In another part of the opinion the Court further explained its decision:
We hold today that when, under Stern's reasoning, the Constitution does not permit a bankruptcy court to enter final judgment on a bankruptcy-related claim, the relevant statute nevertheless permits a bankruptcy court to issue proposed findings of fact and conclusions of law to be reviewed de novo by the district court. Because the District Court in this case conducted the de novo review that petitioner demands, we affirm the judgment of the Court of Appeals upholding the District Court's decision.
Accordingly, bankruptcy courts still have a role to play with respect to Stern claims. But the Court made clear that the role is limited to issuing proposed findings of fact and conclusions of law, to be reviewed de novo by district courts. We wouldn’t be surprised to see the Court grapple with the issue of whether parties can consent to bankruptcy courts adjudicating “Stern” claims next.
The case originated in bankruptcy court and
involved a Chapter 7 trustee's fraudulent conveyance actions against Executive
Benefits Insurance Agency (EBIA) and other defendants. The trustee filed a
motion for summary judgment which was granted by the bankruptcy court,
including the fraudulent conveyance claims. EBIA appealed to the district court,
which affirmed after reviewing the summary judgment ruling de novo. EBIA
then appealed to the U.S. Court of Appeals for the Ninth Circuit. While the
appeal was pending, the Court decided Stern. EBIA then moved to dismiss
the appeal on the ground that the bankruptcy court lacked the power to enter
final judgment on the fraudulent conveyance claim. The Ninth Circuit denied EBIA’s
motion and affirmed because (1) the parties impliedly consented to the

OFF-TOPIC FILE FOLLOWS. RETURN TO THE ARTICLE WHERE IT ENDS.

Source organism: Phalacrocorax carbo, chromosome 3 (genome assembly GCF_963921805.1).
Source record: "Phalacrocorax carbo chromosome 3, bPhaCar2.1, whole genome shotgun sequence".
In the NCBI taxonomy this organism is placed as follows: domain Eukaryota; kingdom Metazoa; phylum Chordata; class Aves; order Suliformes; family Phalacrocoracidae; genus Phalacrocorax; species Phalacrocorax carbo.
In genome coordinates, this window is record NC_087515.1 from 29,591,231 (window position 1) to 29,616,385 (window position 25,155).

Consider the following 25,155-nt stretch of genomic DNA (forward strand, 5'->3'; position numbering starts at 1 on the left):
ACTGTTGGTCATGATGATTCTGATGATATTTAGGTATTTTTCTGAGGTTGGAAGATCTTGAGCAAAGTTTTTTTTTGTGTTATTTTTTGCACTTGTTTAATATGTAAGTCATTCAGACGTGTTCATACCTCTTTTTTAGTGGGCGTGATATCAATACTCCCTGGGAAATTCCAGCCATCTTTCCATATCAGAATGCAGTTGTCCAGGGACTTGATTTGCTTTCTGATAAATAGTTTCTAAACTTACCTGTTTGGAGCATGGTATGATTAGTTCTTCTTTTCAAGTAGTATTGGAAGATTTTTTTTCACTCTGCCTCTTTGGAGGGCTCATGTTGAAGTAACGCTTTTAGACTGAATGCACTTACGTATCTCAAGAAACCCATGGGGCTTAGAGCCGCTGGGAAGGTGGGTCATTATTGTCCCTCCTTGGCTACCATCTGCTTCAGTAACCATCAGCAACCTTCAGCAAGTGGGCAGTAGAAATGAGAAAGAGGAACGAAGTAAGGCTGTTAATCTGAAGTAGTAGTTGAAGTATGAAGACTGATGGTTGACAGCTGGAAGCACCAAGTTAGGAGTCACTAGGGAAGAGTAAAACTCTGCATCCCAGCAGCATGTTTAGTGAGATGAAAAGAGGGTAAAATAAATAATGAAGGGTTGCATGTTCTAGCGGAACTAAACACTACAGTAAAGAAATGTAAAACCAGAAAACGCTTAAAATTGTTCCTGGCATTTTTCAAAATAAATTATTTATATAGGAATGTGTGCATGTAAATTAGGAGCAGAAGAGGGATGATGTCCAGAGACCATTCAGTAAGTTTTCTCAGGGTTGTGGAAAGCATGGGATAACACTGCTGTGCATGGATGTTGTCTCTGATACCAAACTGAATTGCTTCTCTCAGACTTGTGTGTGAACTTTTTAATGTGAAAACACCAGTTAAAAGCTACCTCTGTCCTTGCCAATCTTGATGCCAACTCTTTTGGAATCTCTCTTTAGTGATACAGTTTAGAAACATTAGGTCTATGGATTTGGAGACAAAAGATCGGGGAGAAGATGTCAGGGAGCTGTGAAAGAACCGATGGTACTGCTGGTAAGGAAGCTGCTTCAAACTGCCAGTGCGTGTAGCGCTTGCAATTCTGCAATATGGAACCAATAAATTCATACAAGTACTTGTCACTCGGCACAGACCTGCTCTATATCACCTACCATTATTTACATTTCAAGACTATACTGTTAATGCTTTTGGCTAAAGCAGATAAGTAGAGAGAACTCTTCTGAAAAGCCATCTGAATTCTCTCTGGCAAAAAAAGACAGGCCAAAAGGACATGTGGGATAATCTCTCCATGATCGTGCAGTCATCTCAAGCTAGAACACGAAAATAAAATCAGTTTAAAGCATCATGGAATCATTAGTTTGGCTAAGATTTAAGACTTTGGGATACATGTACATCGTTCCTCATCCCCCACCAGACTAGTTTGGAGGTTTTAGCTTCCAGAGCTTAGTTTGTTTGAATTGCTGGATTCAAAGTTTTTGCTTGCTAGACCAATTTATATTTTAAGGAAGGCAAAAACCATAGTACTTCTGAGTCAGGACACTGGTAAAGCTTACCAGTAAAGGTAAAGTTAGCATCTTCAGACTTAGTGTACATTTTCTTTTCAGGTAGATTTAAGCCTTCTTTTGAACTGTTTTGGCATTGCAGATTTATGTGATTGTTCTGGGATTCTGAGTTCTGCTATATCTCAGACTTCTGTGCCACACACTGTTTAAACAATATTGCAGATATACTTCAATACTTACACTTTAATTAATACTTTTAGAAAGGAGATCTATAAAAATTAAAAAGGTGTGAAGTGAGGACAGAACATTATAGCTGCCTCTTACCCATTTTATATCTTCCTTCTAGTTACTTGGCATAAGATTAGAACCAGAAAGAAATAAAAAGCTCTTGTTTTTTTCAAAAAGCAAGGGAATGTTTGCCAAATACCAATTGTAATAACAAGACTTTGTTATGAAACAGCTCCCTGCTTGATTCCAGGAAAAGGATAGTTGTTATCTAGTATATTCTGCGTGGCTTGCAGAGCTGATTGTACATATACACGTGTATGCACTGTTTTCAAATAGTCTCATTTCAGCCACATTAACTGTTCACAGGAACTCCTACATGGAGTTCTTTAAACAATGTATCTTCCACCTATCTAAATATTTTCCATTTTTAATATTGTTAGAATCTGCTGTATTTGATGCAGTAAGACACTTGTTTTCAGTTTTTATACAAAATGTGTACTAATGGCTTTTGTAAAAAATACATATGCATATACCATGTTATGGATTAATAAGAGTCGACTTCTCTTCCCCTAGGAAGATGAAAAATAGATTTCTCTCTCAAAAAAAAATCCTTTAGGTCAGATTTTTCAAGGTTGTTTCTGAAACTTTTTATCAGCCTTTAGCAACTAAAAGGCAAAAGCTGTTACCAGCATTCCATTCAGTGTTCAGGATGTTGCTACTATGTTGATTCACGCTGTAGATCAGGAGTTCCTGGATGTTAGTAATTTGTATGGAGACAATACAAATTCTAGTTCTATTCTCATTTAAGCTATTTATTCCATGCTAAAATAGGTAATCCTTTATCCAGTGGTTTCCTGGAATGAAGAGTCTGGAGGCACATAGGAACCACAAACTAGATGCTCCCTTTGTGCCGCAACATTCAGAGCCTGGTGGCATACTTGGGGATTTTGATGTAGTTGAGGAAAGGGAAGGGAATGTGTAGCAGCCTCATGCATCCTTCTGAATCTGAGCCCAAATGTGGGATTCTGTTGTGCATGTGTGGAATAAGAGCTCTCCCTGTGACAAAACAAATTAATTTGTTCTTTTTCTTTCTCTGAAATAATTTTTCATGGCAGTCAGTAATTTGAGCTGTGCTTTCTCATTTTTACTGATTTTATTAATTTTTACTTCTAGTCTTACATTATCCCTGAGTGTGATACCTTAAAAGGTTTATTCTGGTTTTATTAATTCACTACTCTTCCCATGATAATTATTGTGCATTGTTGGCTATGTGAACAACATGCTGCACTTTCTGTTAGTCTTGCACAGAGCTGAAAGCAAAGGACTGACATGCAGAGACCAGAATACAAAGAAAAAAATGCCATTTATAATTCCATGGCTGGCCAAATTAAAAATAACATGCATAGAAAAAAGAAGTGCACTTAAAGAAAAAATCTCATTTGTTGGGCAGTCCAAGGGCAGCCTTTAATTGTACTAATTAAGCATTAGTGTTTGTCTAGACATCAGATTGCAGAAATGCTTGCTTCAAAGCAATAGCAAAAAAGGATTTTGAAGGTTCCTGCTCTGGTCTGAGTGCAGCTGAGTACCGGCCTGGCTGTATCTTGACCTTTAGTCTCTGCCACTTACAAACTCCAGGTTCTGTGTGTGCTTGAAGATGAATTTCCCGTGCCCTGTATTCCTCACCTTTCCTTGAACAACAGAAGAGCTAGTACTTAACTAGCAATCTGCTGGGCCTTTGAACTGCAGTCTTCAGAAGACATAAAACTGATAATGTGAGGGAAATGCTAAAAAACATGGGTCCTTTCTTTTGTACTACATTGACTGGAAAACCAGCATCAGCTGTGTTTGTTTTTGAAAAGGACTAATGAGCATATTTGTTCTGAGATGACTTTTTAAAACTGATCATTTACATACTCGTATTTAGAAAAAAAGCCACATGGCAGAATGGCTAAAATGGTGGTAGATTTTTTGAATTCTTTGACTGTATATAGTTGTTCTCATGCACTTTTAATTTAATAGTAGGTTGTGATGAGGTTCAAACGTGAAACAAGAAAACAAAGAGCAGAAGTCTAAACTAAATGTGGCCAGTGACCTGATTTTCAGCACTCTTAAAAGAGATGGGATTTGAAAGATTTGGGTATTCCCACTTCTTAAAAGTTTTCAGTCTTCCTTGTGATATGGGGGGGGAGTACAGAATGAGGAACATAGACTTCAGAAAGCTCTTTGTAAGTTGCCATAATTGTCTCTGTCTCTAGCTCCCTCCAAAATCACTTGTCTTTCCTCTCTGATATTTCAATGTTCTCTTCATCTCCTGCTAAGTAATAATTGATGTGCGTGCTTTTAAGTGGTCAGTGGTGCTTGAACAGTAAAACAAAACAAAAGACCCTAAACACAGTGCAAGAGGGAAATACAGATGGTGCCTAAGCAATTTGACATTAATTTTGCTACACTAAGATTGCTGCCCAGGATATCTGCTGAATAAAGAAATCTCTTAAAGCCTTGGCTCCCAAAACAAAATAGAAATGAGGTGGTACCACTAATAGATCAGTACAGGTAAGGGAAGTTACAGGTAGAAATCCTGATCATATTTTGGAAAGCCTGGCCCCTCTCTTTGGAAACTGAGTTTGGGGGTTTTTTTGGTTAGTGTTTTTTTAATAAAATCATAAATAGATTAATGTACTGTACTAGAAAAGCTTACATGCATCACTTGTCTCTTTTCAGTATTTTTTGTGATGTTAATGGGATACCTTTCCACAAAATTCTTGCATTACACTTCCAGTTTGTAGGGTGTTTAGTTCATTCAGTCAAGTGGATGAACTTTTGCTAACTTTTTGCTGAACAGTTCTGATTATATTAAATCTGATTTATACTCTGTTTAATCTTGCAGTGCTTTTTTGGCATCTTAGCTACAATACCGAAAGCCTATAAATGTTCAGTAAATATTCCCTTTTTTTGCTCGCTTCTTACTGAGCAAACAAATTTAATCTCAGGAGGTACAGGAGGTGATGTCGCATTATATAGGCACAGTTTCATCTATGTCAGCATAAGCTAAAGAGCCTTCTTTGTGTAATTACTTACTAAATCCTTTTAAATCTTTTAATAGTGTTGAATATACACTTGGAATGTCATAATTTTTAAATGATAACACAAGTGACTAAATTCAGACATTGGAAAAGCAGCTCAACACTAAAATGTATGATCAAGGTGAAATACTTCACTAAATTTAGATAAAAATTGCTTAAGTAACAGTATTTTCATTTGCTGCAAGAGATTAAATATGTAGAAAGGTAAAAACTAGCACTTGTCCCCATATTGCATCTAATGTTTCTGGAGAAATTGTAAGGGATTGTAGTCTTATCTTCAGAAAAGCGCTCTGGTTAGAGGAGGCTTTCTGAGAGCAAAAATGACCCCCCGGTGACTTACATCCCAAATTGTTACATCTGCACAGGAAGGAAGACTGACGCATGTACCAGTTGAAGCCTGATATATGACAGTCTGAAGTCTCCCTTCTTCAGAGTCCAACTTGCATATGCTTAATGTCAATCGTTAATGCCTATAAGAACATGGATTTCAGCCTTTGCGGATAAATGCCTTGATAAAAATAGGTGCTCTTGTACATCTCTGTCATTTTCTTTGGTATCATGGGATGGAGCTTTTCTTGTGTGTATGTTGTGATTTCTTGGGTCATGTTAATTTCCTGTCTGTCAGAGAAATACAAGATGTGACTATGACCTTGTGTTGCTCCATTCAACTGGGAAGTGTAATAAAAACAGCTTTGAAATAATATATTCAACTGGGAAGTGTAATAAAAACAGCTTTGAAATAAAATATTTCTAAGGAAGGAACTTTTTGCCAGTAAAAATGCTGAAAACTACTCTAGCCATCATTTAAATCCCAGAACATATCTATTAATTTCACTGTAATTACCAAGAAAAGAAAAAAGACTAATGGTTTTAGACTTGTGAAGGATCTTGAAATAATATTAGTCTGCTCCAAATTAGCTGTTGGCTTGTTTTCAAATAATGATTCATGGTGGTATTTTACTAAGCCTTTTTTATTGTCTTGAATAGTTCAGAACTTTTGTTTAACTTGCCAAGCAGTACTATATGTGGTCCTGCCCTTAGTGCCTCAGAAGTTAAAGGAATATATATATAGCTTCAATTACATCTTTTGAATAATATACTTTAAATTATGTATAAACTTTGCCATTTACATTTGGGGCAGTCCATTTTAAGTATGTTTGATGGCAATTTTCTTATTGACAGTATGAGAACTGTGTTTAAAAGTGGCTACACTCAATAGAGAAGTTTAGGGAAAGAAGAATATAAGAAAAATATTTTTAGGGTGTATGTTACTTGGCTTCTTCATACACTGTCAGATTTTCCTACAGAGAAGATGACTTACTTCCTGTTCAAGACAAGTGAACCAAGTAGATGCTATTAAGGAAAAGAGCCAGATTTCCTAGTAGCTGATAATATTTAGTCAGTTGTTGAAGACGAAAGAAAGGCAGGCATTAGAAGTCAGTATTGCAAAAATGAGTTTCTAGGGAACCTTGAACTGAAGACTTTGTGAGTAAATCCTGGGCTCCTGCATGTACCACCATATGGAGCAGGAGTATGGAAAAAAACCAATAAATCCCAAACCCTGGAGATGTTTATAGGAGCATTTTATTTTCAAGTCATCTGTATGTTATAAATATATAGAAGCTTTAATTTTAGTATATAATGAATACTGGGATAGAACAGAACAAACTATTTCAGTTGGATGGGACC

bankruptcy court's adjudication in the case, and (2) the district court's de novo review effectively treated the
bankruptcy court's judgment as proposed findings of fact and conclusions of law
under the "non-core" statutory scheme, consistent with Stern.
1Stern v. Marshall, 131 S. Ct. 2594 (2011).
2Executive Benefits Ins. Agency v. Arkinson, Docket No. 12-1200 (S.C. June 9, 2014).3Note that the Court did not decide whether a fraudulent conveyance claim is actually a “Stern” claim. Because neither party contested that conclusion its opinion simply assumed, without deciding, that it was a “Stern” claim.
Categories: U.S. Supreme Court
Patricia concentrates her practice in the areas of Bankruptcy, Finance, Collections, Real Estate, and Commercial Litigation. In the bankruptcy area she represents creditors and Chapter 7 Trustees in all aspects of bankruptcy. Patricia also represents small and mid-sized businesses to large corporations in multi-faceted litigation matters in state and federal court. Her work with financial institutions includes collections, loan workouts, foreclosures, receiverships and various complex banking and finance issues.View All Posts by Author ›